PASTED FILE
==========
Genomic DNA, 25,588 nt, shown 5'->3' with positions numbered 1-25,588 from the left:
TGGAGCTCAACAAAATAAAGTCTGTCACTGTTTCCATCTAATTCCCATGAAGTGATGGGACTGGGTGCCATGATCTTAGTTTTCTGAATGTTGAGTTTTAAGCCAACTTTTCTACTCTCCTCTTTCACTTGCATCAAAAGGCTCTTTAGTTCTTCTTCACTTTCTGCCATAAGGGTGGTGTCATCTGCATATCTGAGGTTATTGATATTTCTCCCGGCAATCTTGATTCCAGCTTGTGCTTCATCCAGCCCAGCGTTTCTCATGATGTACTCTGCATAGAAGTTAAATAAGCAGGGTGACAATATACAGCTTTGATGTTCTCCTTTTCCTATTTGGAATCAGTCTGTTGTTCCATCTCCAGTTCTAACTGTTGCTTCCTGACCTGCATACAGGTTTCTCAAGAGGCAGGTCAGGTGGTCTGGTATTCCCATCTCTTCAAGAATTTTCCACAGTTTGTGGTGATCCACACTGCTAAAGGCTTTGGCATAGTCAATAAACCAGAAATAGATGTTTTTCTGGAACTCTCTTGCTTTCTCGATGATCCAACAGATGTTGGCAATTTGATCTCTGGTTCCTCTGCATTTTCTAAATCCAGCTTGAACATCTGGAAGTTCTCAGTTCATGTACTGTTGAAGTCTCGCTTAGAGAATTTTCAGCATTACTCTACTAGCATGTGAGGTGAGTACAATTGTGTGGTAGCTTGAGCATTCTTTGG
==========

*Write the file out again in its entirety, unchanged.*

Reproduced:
Genomic DNA, 25,588 nt, shown 5'->3' with positions numbered 1-25,588 from the left:
TGGAGCTCAACAAAATAAAGTCTGTCACTGTTTCCATCTAATTCCCATGAAGTGATGGGACTGGGTGCCATGATCTTAGTTTTCTGAATGTTGAGTTTTAAGCCAACTTTTCTACTCTCCTCTTTCACTTGCATCAAAAGGCTCTTTAGTTCTTCTTCACTTTCTGCCATAAGGGTGGTGTCATCTGCATATCTGAGGTTATTGATATTTCTCCCGGCAATCTTGATTCCAGCTTGTGCTTCATCCAGCCCAGCGTTTCTCATGATGTACTCTGCATAGAAGTTAAATAAGCAGGGTGACAATATACAGCTTTGATGTTCTCCTTTTCCTATTTGGAATCAGTCTGTTGTTCCATCTCCAGTTCTAACTGTTGCTTCCTGACCTGCATACAGGTTTCTCAAGAGGCAGGTCAGGTGGTCTGGTATTCCCATCTCTTCAAGAATTTTCCACAGTTTGTGGTGATCCACACTGCTAAAGGCTTTGGCATAGTCAATAAACCAGAAATAGATGTTTTTCTGGAACTCTCTTGCTTTCTCGATGATCCAACAGATGTTGGCAATTTGATCTCTGGTTCCTCTGCATTTTCTAAATCCAGCTTGAACATCTGGAAGTTCTCAGTTCATGTACTGTTGAAGTCTCGCTTAGAGAATTTTCAGCATTACTCTACTAGCATGTGAGGTGAGTACAATTGTGTGGTAGCTTGAGCATTCTTTGG